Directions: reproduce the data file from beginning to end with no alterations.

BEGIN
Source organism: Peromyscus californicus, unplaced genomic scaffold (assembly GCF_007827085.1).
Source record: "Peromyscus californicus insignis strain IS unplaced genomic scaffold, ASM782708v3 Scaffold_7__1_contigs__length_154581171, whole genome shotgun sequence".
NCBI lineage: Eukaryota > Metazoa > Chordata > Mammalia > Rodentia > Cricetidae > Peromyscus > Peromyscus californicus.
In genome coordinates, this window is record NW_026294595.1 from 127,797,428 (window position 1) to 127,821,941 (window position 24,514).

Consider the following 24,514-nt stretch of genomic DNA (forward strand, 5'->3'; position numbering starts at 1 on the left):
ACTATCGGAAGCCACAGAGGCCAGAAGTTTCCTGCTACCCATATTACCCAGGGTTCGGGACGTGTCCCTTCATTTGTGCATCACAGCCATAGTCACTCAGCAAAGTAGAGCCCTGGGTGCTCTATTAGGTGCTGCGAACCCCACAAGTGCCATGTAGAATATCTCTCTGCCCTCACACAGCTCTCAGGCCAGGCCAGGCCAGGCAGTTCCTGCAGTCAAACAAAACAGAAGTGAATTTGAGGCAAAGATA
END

Source organism: Peromyscus californicus, unplaced genomic scaffold (assembly GCF_007827085.1).
Source record: "Peromyscus californicus insignis strain IS unplaced genomic scaffold, ASM782708v3 Scaffold_7__1_contigs__length_154581171, whole genome shotgun sequence".
NCBI lineage: Eukaryota > Metazoa > Chordata > Mammalia > Rodentia > Cricetidae > Peromyscus > Peromyscus californicus.
In genome coordinates, this window is record NW_026294595.1 from 127,797,428 (window position 1) to 127,821,941 (window position 24,514).

Consider the following 24,514-nt stretch of genomic DNA (forward strand, 5'->3'; position numbering starts at 1 on the left):
ACTATCGGAAGCCACAGAGGCCAGAAGTTTCCTGCTACCCATATTACCCAGGGTTCGGGACGTGTCCCTTCATTTGTGCATCACAGCCATAGTCACTCAGCAAAGTAGAGCCCTGGGTGCTCTATTAGGTGCTGCGAACCCCACAAGTGCCATGTAGAATATCTCTCTGCCCTCACACAGCTCTCAGGCCAGGCCAGGCCAGGCAGTTCCTGCAGTCAAACAAAACAGAAGTGAATTTGAGGCAAAGATA